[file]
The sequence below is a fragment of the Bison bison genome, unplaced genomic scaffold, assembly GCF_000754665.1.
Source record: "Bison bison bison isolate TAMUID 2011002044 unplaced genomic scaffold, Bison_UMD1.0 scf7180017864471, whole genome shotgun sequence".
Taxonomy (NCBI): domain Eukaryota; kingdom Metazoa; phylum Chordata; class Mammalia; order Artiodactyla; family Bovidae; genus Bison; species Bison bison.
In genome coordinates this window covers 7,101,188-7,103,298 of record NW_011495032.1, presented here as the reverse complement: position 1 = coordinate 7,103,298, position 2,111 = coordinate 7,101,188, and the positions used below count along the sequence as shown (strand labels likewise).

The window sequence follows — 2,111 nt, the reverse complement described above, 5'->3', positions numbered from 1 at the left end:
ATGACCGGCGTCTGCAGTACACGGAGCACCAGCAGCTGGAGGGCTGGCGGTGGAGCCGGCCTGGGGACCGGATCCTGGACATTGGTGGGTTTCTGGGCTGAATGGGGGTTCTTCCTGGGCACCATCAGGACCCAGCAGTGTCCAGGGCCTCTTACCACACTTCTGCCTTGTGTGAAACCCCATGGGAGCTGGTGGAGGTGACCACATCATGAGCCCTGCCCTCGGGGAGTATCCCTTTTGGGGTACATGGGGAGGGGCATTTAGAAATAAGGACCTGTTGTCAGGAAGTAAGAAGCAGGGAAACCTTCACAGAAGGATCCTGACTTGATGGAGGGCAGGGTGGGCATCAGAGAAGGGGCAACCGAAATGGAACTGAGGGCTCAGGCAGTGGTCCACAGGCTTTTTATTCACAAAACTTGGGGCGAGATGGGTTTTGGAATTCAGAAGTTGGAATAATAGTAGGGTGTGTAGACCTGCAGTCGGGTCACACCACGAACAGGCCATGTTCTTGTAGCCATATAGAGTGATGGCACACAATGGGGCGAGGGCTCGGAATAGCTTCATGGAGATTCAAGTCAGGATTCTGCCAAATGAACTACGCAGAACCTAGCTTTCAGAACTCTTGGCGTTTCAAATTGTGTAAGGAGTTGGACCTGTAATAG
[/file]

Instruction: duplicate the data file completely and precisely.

The sequence below is a fragment of the Bison bison genome, unplaced genomic scaffold, assembly GCF_000754665.1.
Source record: "Bison bison bison isolate TAMUID 2011002044 unplaced genomic scaffold, Bison_UMD1.0 scf7180017864471, whole genome shotgun sequence".
Taxonomy (NCBI): domain Eukaryota; kingdom Metazoa; phylum Chordata; class Mammalia; order Artiodactyla; family Bovidae; genus Bison; species Bison bison.
In genome coordinates this window covers 7,101,188-7,103,298 of record NW_011495032.1, presented here as the reverse complement: position 1 = coordinate 7,103,298, position 2,111 = coordinate 7,101,188, and the positions used below count along the sequence as shown (strand labels likewise).

The window sequence follows — 2,111 nt, the reverse complement described above, 5'->3', positions numbered from 1 at the left end:
ATGACCGGCGTCTGCAGTACACGGAGCACCAGCAGCTGGAGGGCTGGCGGTGGAGCCGGCCTGGGGACCGGATCCTGGACATTGGTGGGTTTCTGGGCTGAATGGGGGTTCTTCCTGGGCACCATCAGGACCCAGCAGTGTCCAGGGCCTCTTACCACACTTCTGCCTTGTGTGAAACCCCATGGGAGCTGGTGGAGGTGACCACATCATGAGCCCTGCCCTCGGGGAGTATCCCTTTTGGGGTACATGGGGAGGGGCATTTAGAAATAAGGACCTGTTGTCAGGAAGTAAGAAGCAGGGAAACCTTCACAGAAGGATCCTGACTTGATGGAGGGCAGGGTGGGCATCAGAGAAGGGGCAACCGAAATGGAACTGAGGGCTCAGGCAGTGGTCCACAGGCTTTTTATTCACAAAACTTGGGGCGAGATGGGTTTTGGAATTCAGAAGTTGGAATAATAGTAGGGTGTGTAGACCTGCAGTCGGGTCACACCACGAACAGGCCATGTTCTTGTAGCCATATAGAGTGATGGCACACAATGGGGCGAGGGCTCGGAATAGCTTCATGGAGATTCAAGTCAGGATTCTGCCAAATGAACTACGCAGAACCTAGCTTTCAGAACTCTTGGCGTTTCAAATTGTGTAAGGAGTTGGACCTGTAATAG